UArizona researchers hope autonomous technology can smooth traffic flow
University of Arizona researchers are collaborating on an autonomous technology project that could prove autonomous vehicles can improve traffic flow and decrease fuel consumption.
The project aims to demonstrate for the first time in real traffic that using intelligent control of a small number of connected and automated vehicles can improve the energy efficiency of all the vehicles by reducing traffic congestion, said Electrical and Computer Engineering (ECE) Professor Jonathan Sprinkle.
“More and more passenger vehicles come with features that automate some driving tasks,” Sprinkle said. “New advancements in machine learning are showing how small changes to those features can work to address societal-scale challenges, such as the amount of fuel spent while sitting in stop-and-go traffic during a daily commute.”
The project is being funded through a $3.5 million U.S. Department of Energy cooperative research project. UofA is receiving $875,000 for its part of the project.
Sprinkle and fellow ECE Professor Roman Lyseck are the two principal investigators for UA’s piece of the project. Professor Alexandre Bayen, director of the Institute of Transportation Studies at the University of California, Berkeley, is leading the project.
“More and more passenger vehicles come with features that automate some driving tasks. New advancements in machine learning are showing how small changes to those features can work to address societal-scale challenges,” Bayen said.
Earlier studies show fuel consumption decreased up to 40 percent
The project is a continuation of the research team’s prior work, which introduced an autonomous car into a traffic circle to calm stop-and-go traffic waves, resulting in smoother flow and significantly reduced fuel consumption.
In previous field experiments funded by the National Science Foundation on a single-lane track, UArizona researchers found that fuel consumption decreased up to 40 percent. With more complex traffic conditions, including vehicles with drivers, researchers estimate that automating fewer than 5 percent of vehicles in the traffic flow will result in a greater than 10 percent energy gain.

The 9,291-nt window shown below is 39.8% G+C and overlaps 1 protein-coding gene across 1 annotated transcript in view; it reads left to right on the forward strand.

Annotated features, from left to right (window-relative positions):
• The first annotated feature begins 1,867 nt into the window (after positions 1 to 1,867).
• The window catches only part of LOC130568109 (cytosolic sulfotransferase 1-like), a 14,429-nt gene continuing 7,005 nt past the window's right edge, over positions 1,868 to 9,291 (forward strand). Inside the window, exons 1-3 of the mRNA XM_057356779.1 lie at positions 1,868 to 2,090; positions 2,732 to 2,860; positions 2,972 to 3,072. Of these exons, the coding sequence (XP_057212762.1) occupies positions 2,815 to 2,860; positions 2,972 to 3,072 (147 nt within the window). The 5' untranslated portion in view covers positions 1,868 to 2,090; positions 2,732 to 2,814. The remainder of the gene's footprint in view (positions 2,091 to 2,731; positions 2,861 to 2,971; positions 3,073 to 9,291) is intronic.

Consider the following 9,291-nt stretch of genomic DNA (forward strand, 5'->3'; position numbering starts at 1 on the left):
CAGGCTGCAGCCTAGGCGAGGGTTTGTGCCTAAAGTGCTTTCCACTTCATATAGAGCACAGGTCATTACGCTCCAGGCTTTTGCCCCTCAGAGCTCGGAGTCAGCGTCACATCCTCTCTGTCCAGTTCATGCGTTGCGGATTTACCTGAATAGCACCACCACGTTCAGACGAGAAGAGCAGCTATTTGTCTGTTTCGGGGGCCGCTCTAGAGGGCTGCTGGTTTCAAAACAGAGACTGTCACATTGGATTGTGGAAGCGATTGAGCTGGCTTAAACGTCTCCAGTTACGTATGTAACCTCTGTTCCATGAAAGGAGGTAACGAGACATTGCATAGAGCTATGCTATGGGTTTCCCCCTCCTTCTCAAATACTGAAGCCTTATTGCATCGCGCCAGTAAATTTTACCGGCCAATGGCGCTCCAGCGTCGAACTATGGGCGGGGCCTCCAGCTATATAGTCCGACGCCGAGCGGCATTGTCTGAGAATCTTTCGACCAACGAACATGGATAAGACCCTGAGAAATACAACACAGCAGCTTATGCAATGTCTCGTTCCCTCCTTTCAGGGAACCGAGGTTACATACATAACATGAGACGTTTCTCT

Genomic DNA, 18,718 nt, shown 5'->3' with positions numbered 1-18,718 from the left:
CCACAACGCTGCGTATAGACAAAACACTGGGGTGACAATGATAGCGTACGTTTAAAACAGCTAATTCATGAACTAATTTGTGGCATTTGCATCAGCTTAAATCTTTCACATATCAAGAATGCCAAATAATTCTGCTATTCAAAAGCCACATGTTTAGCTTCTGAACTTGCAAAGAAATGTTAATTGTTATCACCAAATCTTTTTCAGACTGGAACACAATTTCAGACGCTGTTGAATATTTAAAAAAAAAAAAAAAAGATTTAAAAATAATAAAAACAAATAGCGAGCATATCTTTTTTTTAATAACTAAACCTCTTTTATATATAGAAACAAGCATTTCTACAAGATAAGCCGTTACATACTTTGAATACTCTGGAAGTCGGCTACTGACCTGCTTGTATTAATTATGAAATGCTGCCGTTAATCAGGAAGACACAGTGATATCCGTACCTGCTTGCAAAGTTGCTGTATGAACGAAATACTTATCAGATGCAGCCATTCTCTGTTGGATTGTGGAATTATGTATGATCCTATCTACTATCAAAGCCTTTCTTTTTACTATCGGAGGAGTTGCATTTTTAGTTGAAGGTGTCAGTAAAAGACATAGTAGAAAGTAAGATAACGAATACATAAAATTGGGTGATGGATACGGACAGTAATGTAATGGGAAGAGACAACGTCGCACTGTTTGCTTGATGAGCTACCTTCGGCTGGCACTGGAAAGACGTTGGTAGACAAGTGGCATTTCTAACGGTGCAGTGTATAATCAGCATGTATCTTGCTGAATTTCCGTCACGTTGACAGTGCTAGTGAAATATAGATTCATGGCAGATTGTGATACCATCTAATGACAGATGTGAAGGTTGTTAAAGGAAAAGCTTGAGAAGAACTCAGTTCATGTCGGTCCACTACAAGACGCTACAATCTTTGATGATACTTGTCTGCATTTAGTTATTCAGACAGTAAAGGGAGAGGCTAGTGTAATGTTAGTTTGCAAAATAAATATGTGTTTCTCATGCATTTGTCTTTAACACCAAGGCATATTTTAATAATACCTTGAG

One of 43 projects for sustainable driving technology
The project is part of $59 million the DOE Office of Energy Efficiency and Renewable Energy Vehicle Technologies Office has allocated for 43 projects involving research for advanced batteries and electric drive systems, co-optimized engine and fuel technologies, materials for more efficient powertrains, alternative fuels and energy-efficient mobility systems.
“Vehicles drive our national economy,” said DOE Under Secretary of Energy Mark W. Menezes said in a release. “At DOE, we support a broad portfolio of technologies, generating the knowledge needed for industry to further develop and commercialize affordable, secure and reliable transportation systems.”
American vehicles move more than 3 trillion miles a day
UArizona researchers are among engineers and scientists working to improve technology to tackle climate change. Vehicles are one of the main sources of harmful emissions.
In the United States alone, vehicles annually transport 11 billion tons of freight and move more than 3 trillion vehicle-miles, according to the U.S. Department of Transportation. The average U.S. household spends nearly a fifth of its total family expenditures on transportation, second only to housing.
This story was originally published at Chamber Business News.